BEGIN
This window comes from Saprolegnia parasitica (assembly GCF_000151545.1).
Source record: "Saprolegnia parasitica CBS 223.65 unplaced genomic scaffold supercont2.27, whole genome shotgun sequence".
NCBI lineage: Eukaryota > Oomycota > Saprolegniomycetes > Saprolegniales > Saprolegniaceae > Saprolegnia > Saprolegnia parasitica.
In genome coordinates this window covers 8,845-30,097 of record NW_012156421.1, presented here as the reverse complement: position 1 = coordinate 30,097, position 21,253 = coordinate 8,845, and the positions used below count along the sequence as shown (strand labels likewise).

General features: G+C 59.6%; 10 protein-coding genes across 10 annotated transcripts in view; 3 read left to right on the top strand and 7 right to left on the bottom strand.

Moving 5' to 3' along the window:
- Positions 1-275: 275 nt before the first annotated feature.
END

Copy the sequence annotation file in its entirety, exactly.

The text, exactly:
This window comes from Saprolegnia parasitica (assembly GCF_000151545.1).
Source record: "Saprolegnia parasitica CBS 223.65 unplaced genomic scaffold supercont2.27, whole genome shotgun sequence".
NCBI lineage: Eukaryota > Oomycota > Saprolegniomycetes > Saprolegniales > Saprolegniaceae > Saprolegnia > Saprolegnia parasitica.
In genome coordinates this window covers 8,845-30,097 of record NW_012156421.1, presented here as the reverse complement: position 1 = coordinate 30,097, position 21,253 = coordinate 8,845, and the positions used below count along the sequence as shown (strand labels likewise).

General features: G+C 59.6%; 10 protein-coding genes across 10 annotated transcripts in view; 3 read left to right on the top strand and 7 right to left on the bottom strand.

Moving 5' to 3' along the window:
- Positions 1-275: 275 nt before the first annotated feature.